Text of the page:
In 1 study subjects were injected with lipopolysaccharides to induce depression. They were then given the EPA and depression did not rise. This directly shows that the presence of EPA reduces or squashes the ability to go into a depressed state.

Your best dosage for Omega-3 is 2 grams combining both DHA + EPA.

A current meta-analysis provides evidence that EPA may be more efficacious than DHA in treating depression. A 2017 meta-analysis found that combinations of omega-3 and omega-6 fatty acids (EPA and GLA) helped to improve symptoms of inattention in children with ADHD.

These fatty acids are also vital for the maintenance of normal brain function throughout life. They are abundant in the cell membranes of brain cells, preserving cell membrane health and facilitating communication between brain cells. When animals are fed diets without omega-3 fatty acids, the amount of DHA in their brains decreases, and they tend to experience deficits in learning and memory. In older adults, lower levels of DHA in the blood have been associated with smaller brain size, a sign of accelerated brain aging. Additionally, people tended to see greater effects when the fish oil supplement contained higher doses of EPA

Having a low omega 3 index is comparable to humans that smoke cigarettes; overall state of health and life longevity is decreased and on par with cigarette smokers.

Omega 3 blunts and resolves all sorts of serious inflammation. It is a powerful anti-inflammatory that majorly modulates how we think, feel, age.

A big question is Krill Oil vs Fish Oil. Krill supplements are usually too low to get 2g of Omega 3 and notoriously rancid. Also, fish oil always stays stored in the fridge.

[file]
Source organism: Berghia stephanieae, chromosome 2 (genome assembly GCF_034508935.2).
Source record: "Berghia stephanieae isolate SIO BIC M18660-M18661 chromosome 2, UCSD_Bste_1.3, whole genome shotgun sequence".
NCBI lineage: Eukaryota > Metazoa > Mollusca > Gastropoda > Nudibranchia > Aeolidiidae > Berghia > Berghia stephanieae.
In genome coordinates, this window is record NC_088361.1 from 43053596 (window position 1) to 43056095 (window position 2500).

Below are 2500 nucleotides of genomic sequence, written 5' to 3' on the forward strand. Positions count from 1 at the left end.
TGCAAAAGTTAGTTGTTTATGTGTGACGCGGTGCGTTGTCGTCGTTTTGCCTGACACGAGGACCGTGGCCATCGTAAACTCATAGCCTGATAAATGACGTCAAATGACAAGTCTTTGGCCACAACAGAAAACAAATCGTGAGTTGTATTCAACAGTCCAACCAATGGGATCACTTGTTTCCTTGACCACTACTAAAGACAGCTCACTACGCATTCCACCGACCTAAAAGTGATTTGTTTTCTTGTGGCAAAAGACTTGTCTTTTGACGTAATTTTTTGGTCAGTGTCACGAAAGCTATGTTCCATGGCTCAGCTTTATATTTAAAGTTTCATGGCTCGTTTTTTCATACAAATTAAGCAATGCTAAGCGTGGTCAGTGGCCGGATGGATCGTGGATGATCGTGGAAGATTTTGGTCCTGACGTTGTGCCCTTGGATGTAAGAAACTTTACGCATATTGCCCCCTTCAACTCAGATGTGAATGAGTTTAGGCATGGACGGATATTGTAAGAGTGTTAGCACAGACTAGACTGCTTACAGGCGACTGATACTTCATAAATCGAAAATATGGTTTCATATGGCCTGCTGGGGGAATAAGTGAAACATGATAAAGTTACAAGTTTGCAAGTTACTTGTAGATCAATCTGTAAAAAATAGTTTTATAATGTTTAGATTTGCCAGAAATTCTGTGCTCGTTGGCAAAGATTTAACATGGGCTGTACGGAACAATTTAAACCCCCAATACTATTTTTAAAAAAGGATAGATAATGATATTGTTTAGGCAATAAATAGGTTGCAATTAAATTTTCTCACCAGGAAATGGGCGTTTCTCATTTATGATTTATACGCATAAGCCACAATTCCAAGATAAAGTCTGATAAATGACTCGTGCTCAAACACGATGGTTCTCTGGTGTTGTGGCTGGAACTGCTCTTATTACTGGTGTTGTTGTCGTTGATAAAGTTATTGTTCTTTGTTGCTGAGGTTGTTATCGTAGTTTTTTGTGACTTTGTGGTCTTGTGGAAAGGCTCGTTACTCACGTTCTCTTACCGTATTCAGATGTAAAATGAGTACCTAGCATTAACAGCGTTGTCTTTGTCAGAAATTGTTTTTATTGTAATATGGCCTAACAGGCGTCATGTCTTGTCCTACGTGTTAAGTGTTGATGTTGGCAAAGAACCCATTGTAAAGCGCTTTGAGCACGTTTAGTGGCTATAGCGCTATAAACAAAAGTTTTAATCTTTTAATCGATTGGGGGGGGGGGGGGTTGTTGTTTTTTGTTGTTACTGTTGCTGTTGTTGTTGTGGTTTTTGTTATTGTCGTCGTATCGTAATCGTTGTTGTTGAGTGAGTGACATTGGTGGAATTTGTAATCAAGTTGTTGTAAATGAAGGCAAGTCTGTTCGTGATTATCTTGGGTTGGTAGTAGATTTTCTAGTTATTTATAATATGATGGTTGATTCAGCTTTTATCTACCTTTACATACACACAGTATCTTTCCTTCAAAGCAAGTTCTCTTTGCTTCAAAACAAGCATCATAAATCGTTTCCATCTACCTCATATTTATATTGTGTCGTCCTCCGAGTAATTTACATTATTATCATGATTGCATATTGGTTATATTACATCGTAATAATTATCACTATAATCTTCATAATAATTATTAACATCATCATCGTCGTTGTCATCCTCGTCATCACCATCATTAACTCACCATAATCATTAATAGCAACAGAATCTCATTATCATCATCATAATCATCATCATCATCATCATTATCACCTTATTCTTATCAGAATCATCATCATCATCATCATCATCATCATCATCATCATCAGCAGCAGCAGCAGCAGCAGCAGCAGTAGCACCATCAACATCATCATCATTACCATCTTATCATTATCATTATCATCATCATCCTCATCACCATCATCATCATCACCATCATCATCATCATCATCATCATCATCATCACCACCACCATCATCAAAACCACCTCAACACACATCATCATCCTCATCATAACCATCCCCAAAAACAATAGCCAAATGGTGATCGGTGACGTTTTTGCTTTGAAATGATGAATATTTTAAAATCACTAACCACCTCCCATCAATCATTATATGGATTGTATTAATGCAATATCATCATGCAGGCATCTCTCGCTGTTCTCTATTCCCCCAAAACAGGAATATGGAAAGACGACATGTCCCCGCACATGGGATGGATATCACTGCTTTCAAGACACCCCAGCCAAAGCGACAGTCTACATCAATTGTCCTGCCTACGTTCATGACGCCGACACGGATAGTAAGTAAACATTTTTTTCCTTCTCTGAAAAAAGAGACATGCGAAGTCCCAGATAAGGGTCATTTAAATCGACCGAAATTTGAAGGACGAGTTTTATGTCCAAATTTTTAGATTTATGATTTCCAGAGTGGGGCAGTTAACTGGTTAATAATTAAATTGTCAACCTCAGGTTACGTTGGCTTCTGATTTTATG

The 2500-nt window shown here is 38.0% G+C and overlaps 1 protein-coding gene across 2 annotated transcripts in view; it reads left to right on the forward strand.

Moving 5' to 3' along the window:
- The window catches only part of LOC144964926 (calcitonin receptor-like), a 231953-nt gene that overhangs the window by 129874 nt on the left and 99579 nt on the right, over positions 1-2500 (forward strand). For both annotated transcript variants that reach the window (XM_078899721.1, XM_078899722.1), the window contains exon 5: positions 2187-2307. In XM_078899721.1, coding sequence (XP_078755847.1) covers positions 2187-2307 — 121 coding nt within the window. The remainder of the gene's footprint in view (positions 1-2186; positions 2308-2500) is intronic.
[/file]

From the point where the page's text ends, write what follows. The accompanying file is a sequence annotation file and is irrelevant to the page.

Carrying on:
A bit more on Omega 3 because it is that important to all humans. Omega-3 fatty acids play a very important role during brain development, partly through their regulation of the serotonin system. Reduced intake of EPA and DHA during neurodevelopment results in decreased serotonin synthesis, storage, release, and receptor function. Meaning, if we do not receive sufficient amounts of omega 3 while growing up it could have affected us internally.

It is predicted that supplementing with vitamin D, omega-3 fatty acids, and other key micronutrients to reach sufficiently high serum levels will boost serotonin production and function in the brain, thereby improving cognitive function and limiting impulsive behavior. Omega 3 supplements can give antidepressants a boost, particularly in those people who don't respond well to the medication, a new study has found. The international evidence review reveals fish oils, and Vitamin D, can increase the effectiveness of antidepressants used to treat clinical depression. So, take Omega 3 with your SSRi if you are prescribed one.